This is a guest post by Jennifer Schechter, co-founder and executive director of Hope Through Health.
What do the women of the West African nation of Togo and the women of America have in common? More than you might expect.
The last three editions of the World Happiness Report have ranked the small nation of Togo dead last. As I dug into the World Happiness Report and examined the criteria by which countries were ranked, it became painfully clear to me why Togo landed at the bottom of the list. Most of the six dimensions used to measure happiness are tied in one way or another to poverty, which is omnipresent in Togo. Not only are Togo's GDP and life expectancy among the lowest in the world, other measures including social support and generosity are severely limited by a lack of resources. Togo has received this ranking as the saddest country on earth in large part because it has been overlooked by the international aid community for the better part of the last quarter century. Countries such as America, with a rich history of offering foreign assistance, have forgotten about the women of Togo at a time when they need us most.
As an American woman who has worked in Togo for the past decade, I can tell you that while its official happiness ranking may be low, the warmth of its residents is second to none. I have found the people of Togo, especially Togolese women, to be among the kindest and most generous -- not to mention strong and supportive -- I've encountered anywhere. On a recent visit, one young woman named Deborah conveyed to me the sense of purpose she feels serving her neighbors as a Community Health Worker. In spite of the devastating poverty and lack of basic infrastructure that exists in Togo, the women of Togo have seemingly figured out what many Americans turn to expensive therapy, counseling, and yoga retreats to seek out: namely positivity, generosity of spirit, and hope that their children's lives will be better than their own.
Our organization, Hope Through Health, has been working in Togo since 2004. I initially arrived in Togo as a Peace Corps Volunteer, but was motivated to do more. Inspired by a community who had come together to demand access to adequate healthcare, Hope Through Health was founded to ensure that Togolese women and children no longer die from preventable, treatable illnesses such as HIV, malaria, diarrhea and pneumonia. The motivation of the women of Togo to fight for the health of their children is no different than what I would do to fight for my own two children here in the US. I think global health expert Dr. Paul Farmer puts it best: "The idea that some lives matter less is the root of all that is wrong with the world."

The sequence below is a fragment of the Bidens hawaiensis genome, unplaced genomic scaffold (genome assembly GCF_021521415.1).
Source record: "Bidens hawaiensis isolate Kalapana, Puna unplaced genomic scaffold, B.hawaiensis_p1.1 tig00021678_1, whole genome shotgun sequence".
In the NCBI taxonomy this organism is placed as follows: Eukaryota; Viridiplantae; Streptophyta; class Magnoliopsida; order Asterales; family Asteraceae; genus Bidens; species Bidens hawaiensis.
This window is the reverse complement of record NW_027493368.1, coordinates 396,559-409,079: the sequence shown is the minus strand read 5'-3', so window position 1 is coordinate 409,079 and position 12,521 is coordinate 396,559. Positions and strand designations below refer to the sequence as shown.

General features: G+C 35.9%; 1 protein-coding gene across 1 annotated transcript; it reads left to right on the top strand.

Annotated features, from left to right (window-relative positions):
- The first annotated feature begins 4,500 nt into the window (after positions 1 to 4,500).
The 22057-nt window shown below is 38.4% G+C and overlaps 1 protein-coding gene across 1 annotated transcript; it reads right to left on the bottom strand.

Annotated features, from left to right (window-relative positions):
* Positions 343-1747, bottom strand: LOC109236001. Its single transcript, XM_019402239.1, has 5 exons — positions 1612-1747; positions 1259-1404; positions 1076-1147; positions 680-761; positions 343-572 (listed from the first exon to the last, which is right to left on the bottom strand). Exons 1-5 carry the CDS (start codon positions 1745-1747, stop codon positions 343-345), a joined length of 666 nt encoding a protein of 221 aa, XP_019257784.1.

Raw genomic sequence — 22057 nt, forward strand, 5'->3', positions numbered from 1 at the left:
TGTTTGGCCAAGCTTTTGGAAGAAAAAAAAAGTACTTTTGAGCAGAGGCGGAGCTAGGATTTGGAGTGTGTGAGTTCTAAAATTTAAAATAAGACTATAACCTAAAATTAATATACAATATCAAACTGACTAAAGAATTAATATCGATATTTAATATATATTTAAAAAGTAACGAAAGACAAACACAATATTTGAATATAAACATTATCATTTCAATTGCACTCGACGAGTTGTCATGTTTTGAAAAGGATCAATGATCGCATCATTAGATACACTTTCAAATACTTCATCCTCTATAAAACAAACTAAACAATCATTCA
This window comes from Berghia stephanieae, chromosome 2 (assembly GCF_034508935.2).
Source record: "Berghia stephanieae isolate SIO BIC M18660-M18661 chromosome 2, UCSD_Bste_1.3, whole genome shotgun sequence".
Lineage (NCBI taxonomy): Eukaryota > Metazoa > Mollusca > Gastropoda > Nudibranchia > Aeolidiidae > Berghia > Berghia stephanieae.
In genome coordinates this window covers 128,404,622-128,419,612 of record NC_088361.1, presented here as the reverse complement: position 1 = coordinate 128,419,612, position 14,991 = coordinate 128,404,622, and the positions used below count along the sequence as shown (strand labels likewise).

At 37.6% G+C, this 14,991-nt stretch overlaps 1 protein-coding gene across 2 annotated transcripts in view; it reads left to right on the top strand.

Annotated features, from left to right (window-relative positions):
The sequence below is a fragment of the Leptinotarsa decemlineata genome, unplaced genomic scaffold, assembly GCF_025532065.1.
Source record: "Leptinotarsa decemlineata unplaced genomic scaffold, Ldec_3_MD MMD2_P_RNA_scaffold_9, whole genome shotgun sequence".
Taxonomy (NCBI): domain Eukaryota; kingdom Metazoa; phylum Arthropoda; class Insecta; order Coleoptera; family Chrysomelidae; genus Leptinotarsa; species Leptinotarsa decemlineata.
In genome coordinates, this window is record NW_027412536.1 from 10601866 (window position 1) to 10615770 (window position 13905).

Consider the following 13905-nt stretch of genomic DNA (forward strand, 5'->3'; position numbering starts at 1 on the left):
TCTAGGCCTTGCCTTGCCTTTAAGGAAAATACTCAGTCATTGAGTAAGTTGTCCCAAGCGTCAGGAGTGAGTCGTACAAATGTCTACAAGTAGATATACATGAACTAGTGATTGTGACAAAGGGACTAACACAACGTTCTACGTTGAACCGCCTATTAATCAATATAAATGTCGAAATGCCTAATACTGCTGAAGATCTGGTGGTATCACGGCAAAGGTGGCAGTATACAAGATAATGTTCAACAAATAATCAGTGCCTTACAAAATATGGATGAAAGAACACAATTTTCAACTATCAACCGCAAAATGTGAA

To anyone who has ever worked or lived in Sub-Saharan Africa, especially a capital city, a few sights are common. There are white Land Rovers cruising the streets, metal plaques outside schools, hospitals, libraries, and community centers, and billboards lining the highways all bear the bold emblazoned logos of hundreds of different NGOs (non-governmental organizations). But travel to Togo and you may be shocked by the absence of these markers. The reason is simple: barely any organizations operate here. Togo is being virtually ignored while surrounding countries are saturated with a myriad of NGOs. The result is that the women of Togo have been left alone to overcome their nation's challenges of poverty, poor health, and a non-existent infrastructure.
But how did the women of Togo become so isolated, even within Sub-Saharan Africa? I'll provide a bit of history; after all, this might be the first time you are hearing about this small country. Most foreign aid to Togo was suspended in the 1990s after a lengthy political conflict. Despite intermittent political protests, Togo is largely peaceful. It is not conflict-ridden, nor is it mineral-rich. Togo is simply overlooked, existing in the shadow of its popular neighbor to the West, Ghana, and receiving very little attention or investment needed to help this nation meet the basic needs of its population.
Togo's isolation has very real consequences for the women and children who live there. One in ten children born in Togo won't live to age five. A recent report by Save the Children, titled The Lottery of Birth, highlighted the growing disparity between rich and poor children. The report revealed that in many countries children from disadvantaged groups were being left behind. Even Save the Children, which authored this alarming report and works in more than 120 countries across the world, does not work in Togo.
Togo needs our help. The women of Togo are being unfairly punished for political actions--largely perpetrated by men -- which occurred well over 20 years ago. Enough reforms have been made to permit the European Union to reestablish ties with Togo. But bilateral government support, private philanthropy, and NGO activities have been slow to return. As is so often the case, the problems made by men must be solved by women. Rather than wait for the winds of international aid to shift toward Togo, we must start the movement ourselves. As American women searching for hope, meaning, and fulfillment in our own lives, let us join together to support the women of Togo. Hope Through Health believes that health is a human right, that every woman has a right to access reproductive health services, every mother has a right to a safe place to deliver her child and every child has a right to not die from a preventable, treatable illness. Hope Through Health is working to make those basic rights a reality for all women in Togo.